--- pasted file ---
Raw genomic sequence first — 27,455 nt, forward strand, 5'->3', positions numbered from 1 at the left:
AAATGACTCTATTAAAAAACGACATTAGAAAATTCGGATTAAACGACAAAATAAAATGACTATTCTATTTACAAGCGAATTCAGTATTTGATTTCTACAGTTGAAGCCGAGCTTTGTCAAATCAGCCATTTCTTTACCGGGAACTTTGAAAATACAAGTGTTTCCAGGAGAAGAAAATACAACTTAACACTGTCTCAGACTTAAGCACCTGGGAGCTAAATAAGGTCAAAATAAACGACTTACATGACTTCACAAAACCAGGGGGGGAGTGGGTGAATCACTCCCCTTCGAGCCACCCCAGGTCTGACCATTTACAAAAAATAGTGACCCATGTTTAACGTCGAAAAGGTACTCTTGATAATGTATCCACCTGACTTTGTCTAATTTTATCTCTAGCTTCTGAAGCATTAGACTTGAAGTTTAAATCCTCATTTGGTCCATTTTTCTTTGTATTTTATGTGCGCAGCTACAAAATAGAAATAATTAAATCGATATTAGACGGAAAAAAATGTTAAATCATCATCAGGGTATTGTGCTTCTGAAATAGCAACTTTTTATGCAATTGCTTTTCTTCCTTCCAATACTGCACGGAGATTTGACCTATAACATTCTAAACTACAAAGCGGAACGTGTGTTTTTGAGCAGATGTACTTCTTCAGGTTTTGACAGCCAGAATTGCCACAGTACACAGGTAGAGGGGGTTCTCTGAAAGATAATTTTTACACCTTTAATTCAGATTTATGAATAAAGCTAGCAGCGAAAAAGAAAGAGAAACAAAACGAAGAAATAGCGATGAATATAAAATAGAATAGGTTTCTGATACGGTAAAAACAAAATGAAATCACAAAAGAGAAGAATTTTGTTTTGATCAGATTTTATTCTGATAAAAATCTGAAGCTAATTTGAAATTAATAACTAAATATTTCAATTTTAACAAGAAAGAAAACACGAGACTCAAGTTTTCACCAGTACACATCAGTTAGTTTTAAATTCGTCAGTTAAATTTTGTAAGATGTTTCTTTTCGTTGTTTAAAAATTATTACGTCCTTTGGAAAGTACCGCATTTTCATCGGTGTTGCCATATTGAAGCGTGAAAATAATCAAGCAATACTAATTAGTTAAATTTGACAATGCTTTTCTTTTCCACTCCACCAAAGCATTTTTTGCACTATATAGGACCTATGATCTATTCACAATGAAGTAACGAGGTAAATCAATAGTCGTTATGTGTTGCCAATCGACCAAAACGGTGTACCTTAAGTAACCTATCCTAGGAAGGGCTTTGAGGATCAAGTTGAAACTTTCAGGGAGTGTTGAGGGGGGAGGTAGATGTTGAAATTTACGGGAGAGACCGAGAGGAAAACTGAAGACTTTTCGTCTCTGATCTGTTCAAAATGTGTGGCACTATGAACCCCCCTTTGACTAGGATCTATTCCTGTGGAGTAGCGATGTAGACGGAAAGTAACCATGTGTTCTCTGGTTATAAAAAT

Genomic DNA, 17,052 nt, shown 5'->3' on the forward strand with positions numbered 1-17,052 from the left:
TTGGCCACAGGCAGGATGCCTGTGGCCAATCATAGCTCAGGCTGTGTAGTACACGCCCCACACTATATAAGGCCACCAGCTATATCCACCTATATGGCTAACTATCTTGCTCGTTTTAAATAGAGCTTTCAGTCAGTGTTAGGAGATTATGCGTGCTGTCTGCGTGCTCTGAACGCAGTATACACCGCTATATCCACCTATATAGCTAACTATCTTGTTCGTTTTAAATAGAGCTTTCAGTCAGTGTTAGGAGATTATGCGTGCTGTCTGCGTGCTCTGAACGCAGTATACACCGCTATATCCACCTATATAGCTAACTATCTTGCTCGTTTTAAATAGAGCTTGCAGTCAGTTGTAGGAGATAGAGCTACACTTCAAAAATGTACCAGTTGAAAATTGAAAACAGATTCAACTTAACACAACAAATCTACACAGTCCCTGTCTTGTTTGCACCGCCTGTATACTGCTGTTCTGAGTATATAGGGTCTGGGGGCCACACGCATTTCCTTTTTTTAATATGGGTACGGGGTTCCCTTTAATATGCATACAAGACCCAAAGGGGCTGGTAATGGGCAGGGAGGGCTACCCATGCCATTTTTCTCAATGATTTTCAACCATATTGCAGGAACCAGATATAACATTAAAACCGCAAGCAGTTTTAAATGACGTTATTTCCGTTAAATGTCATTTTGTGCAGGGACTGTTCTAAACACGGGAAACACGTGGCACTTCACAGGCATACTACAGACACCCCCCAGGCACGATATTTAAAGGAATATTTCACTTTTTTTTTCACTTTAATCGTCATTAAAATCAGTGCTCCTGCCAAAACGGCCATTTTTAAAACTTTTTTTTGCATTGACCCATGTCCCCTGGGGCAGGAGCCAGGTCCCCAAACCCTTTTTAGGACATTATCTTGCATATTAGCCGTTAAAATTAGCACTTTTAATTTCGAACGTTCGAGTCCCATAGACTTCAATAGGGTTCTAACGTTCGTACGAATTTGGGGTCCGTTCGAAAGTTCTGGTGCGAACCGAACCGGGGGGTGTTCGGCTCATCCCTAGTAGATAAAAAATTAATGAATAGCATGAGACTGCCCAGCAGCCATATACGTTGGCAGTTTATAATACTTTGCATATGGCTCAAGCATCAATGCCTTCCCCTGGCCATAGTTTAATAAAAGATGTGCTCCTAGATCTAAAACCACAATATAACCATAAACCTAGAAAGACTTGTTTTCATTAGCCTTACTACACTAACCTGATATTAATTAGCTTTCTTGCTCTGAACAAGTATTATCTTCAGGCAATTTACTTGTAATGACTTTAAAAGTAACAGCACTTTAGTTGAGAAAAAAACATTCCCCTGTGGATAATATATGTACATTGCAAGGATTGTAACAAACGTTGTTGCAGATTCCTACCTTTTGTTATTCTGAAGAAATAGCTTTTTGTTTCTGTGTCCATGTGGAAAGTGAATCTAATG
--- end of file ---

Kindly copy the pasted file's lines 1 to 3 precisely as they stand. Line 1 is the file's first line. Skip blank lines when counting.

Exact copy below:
Raw genomic sequence first — 27,455 nt, forward strand, 5'->3', positions numbered from 1 at the left:
AAATGACTCTATTAAAAAACGACATTAGAAAATTCGGATTAAACGACAAAATAAAATGACTATTCTATTTACAAGCGAATTCAGTATTTGATTTCTACAGTTGAAGCCGAGCTTTGTCAAATCAGCCATTTCTTTACCGGGAACTTTGAAAATACAAGTGTTTCCAGGAGAAGAAAATACAACTTAACACTGTCTCAGACTTAAGCACCTGGGAGCTAAATAAGGTCAAAATAAACGACTTACATGACTTCACAAAACCAGGGGGGGAGTGGGTGAATCACTCCCCTTCGAGCCACCCCAGGTCTGACCATTTACAAAAAATAGTGACCCATGTTTAACGTCGAAAAGGTACTCTTGATAATGTATCCACCTGACTTTGTCTAATTTTATCTCTAGCTTCTGAAGCATTAGACTTGAAGTTTAAATCCTCATTTGGTCCATTTTTCTTTGTATTTTATGTGCGCAGCTACAAAATAGAAATAATTAAATCGATATTAGACGGAAAAAAATGTTAAATCATCATCAGGGTATTGTGCTTCTGAAATAGCAACTTTTTATGCAATTGCTTTTCTTCCTTCCAATACTGCACGGAGATTTGACCTATAACATTCTAAACTACAAAGCGGAACGTGTGTTTTTGAGCAGATGTACTTCTTCAGGTTTTGACAGCCAGAATTGCCACAGTACACAGGTAGAGGGGGTTCTCTGAAAGATAATTTTTACACCTTTAATTCAGATTTATGAATAAAGCTAGCAGCGAAAAAGAAAGAGAAACAAAACGAAGAAATAGCGATGAATATAAAATAGAATAGGTTTCTGATACGGTAAAAACAAAATGAAATCACAAAAGAGAAGAATTTTGTTTTGATCAGATTTTATTCTGATAAAAATCTGAAGCTAATTTGAAATTAATAACTAAATATTTCAATTTTAACAAGAAAGAAAACACGAGACTCAAGTTTTCACCAGTACACATCAGTTAGTTTTAAATTCGTCAGTTAAATTTTGTAAGATGTTTCTTTTCGTTGTTTAAAAATTATTACGTCCTTTGGAAAGTACCGCATTTTCATCGGTGTTGCCATATTGAAGCGTGAAAATAATCAAGCAATACTAATTAGTTAAATTTGACAATGCTTTTCTTTTCCACTCCACCAAAGCATTTTTTGCACTATATAGGACCTATGATCTATTCACAATGAAGTAACGAGGTAAATCAATAGTCGTTATGTGTTGCCAATCGACCAAAACGGTGTACCTTAAGTAACCTATCCTAGGAAGGGCTTTGAGGATCAAGTTGAAACTTTCAGGGAGTGTTGAGGGGGGAGGTAGATGTTGAAATTTACGGGAGAGACCGAGAGGAAAACTGAAGACTTTTCGTCTCTGATCTGTTCAAAATGTGTGGCACTATGAACCCCCCTTTGACTAGGATCTATTCCTGTGGAGTAGCGATGTAGACGGAAAGTAACCATGTGTTCTCTGGTTATAAAAAT

Genomic DNA, 17,052 nt, shown 5'->3' on the forward strand with positions numbered 1-17,052 from the left: